Until recently, muscle fibres were thought to be relatively uniform, with individual fibres containing only one isoform of the contractile protein myosin. But recent evidence has begun to suggest that muscle fibres may be more complex than originally thought; it appears that some mammalian muscle fibres may be comprised of several different myosin isoforms, distributed along the fibre's length. Knowing that some American lobster muscles seem to contain hybrid muscle fibres, Scott Medler, Travis Lilley and Donald Mykles decided to investigate the crustacean's superficial abdominal muscle. Using a combination of cloning techniques and real-time PCR, to quantify the levels of mRNA expressed in the muscle, the team found that many of the muscle fibres contained mixtures of slow-twitch and slow-tonic myosin isoforms. They also found that although some fibres seem to comprise a single myosin protein isoform, the tissue also contained mRNA for another isoform, suggesting that the protein's expression is regulated at the translational level and confirming that some muscle fibres are true hybrids(p. 2755).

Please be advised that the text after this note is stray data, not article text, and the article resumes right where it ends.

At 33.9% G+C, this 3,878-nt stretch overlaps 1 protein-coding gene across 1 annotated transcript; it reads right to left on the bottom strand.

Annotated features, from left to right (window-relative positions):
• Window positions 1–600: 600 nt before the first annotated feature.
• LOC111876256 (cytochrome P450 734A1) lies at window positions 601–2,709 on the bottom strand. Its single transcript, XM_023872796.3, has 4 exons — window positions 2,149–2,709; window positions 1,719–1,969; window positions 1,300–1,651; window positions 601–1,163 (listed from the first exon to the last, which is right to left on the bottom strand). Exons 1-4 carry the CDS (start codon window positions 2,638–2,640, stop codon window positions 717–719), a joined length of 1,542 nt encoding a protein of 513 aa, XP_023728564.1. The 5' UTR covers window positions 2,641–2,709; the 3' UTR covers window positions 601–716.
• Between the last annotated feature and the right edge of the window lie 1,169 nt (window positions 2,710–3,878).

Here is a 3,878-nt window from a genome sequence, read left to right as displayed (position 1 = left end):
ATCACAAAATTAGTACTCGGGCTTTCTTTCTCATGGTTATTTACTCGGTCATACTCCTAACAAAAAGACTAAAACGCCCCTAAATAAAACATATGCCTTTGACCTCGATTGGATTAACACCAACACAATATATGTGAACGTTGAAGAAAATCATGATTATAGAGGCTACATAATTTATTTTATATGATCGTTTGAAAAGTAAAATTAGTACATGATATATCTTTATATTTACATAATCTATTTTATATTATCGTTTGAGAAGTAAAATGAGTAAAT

Curious as to whether they would find similar distributions of other contractile components in the muscle fibres, the team analysed troponin T,troponin I and tropomyosin distributions, and found that they were also strongly correlated with the myosin isoform expressed in the tissue.
The team emphasise that hybrid muscle fibres can exist anywhere along a continuum, from pure fibres that contain either pure slow-twitch or pure slow-tonic myosin, to fibres containing any combination of the two. They also suspect that the motor neurones that innervate individual fibres may regulate a fibre's heterogeneity, adding that `gradations in neuronal activity may produce a gradation in muscle phenotype'.